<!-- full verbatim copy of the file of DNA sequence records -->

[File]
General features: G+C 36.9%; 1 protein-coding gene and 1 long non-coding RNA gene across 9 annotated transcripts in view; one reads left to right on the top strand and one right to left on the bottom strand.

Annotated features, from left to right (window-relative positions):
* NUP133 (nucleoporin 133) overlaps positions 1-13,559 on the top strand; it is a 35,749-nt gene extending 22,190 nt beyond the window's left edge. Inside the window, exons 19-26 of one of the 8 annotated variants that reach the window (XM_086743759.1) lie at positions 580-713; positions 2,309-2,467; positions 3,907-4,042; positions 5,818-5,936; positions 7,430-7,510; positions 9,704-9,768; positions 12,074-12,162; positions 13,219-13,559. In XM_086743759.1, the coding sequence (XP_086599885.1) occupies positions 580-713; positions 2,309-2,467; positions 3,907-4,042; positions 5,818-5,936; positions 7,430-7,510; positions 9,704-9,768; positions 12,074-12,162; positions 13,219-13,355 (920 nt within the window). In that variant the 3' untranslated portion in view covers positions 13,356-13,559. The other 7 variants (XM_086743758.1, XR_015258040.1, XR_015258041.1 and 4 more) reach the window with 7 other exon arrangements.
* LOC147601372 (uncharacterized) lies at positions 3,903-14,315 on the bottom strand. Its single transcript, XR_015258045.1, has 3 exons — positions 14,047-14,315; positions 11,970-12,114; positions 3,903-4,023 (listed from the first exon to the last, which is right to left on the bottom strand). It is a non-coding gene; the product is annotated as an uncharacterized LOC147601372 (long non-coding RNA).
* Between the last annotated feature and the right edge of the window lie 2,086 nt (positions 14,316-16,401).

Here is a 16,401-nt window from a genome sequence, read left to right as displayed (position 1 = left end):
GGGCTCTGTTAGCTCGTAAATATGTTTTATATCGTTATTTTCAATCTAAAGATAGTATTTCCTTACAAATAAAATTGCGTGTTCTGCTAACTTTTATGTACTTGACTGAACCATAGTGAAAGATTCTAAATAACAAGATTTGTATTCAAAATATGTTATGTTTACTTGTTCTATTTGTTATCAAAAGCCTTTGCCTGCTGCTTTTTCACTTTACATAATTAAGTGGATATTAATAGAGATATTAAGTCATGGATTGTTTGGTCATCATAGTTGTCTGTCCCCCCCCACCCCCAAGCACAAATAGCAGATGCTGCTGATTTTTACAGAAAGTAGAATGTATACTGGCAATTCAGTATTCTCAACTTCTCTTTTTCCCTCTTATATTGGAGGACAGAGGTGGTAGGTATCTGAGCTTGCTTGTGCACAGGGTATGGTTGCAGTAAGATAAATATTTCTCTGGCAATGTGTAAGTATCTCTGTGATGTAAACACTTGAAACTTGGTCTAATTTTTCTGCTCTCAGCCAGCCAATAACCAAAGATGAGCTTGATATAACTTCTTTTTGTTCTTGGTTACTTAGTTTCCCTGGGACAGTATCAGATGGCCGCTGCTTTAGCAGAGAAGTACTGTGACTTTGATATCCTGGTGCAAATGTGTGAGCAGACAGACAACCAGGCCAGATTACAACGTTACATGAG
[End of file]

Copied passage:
General features: G+C 36.9%; 1 protein-coding gene and 1 long non-coding RNA gene across 9 annotated transcripts in view; one reads left to right on the top strand and one right to left on the bottom strand.

Annotated features, from left to right (window-relative positions):
* NUP133 (nucleoporin 133) overlaps positions 1-13,559 on the top strand; it is a 35,749-nt gene extending 22,190 nt beyond the window's left edge. Inside the window, exons 19-26 of one of the 8 annotated variants that reach the window (XM_086743759.1) lie at positions 580-713; positions 2,309-2,467; positions 3,907-4,042; positions 5,818-5,936; positions 7,430-7,510; positions 9,704-9,768; positions 12,074-12,162; positions 13,219-13,559. In XM_086743759.1, the coding sequence (XP_086599885.1) occupies positions 580-713; positions 2,309-2,467; positions 3,907-4,042; positions 5,818-5,936; positions 7,430-7,510; positions 9,704-9,768; positions 12,074-12,162; positions 13,219-13,355 (920 nt within the window). In that variant the 3' untranslated portion in view covers positions 13,356-13,559. The other 7 variants (XM_086743758.1, XR_015258040.1, XR_015258041.1 and 4 more) reach the window with 7 other exon arrangements.
* LOC147601372 (uncharacterized) lies at positions 3,903-14,315 on the bottom strand. Its single transcript, XR_015258045.1, has 3 exons — positions 14,047-14,315; positions 11,970-12,114; positions 3,903-4,023 (listed from the first exon to the last, which is right to left on the bottom strand). It is a non-coding gene; the product is annotated as an uncharacterized LOC147601372 (long non-coding RNA).
* Between the last annotated feature and the right edge of the window lie 2,086 nt (positions 14,316-16,401).

Here is a 16,401-nt window from a genome sequence, read left to right as displayed (position 1 = left end):
GGGCTCTGTTAGCTCGTAAATATGTTTTATATCGTTATTTTCAATCTAAAGATAGTATTTCCTTACAAATAAAATTGCGTGTTCTGCTAACTTTTATGTACTTGACTGAACCATAGTGAAAGATTCTAAATAACAAGATTTGTATTCAAAATATGTTATGTTTACTTGTTCTATTTGTTATCAAAAGCCTTTGCCTGCTGCTTTTTCACTTTACATAATTAAGTGGATATTAATAGAGATATTAAGTCATGGATTGTTTGGTCATCATAGTTGTCTGTCCCCCCCCACCCCCAAGCACAAATAGCAGATGCTGCTGATTTTTACAGAAAGTAGAATGTATACTGGCAATTCAGTATTCTCAACTTCTCTTTTTCCCTCTTATATTGGAGGACAGAGGTGGTAGGTATCTGAGCTTGCTTGTGCACAGGGTATGGTTGCAGTAAGATAAATATTTCTCTGGCAATGTGTAAGTATCTCTGTGATGTAAACACTTGAAACTTGGTCTAATTTTTCTGCTCTCAGCCAGCCAATAACCAAAGATGAGCTTGATATAACTTCTTTTTGTTCTTGGTTACTTAGTTTCCCTGGGACAGTATCAGATGGCCGCTGCTTTAGCAGAGAAGTACTGTGACTTTGATATCCTGGTGCAAATGTGTGAGCAGACAGACAACCAGGCCAGATTACAACGTTACATGAG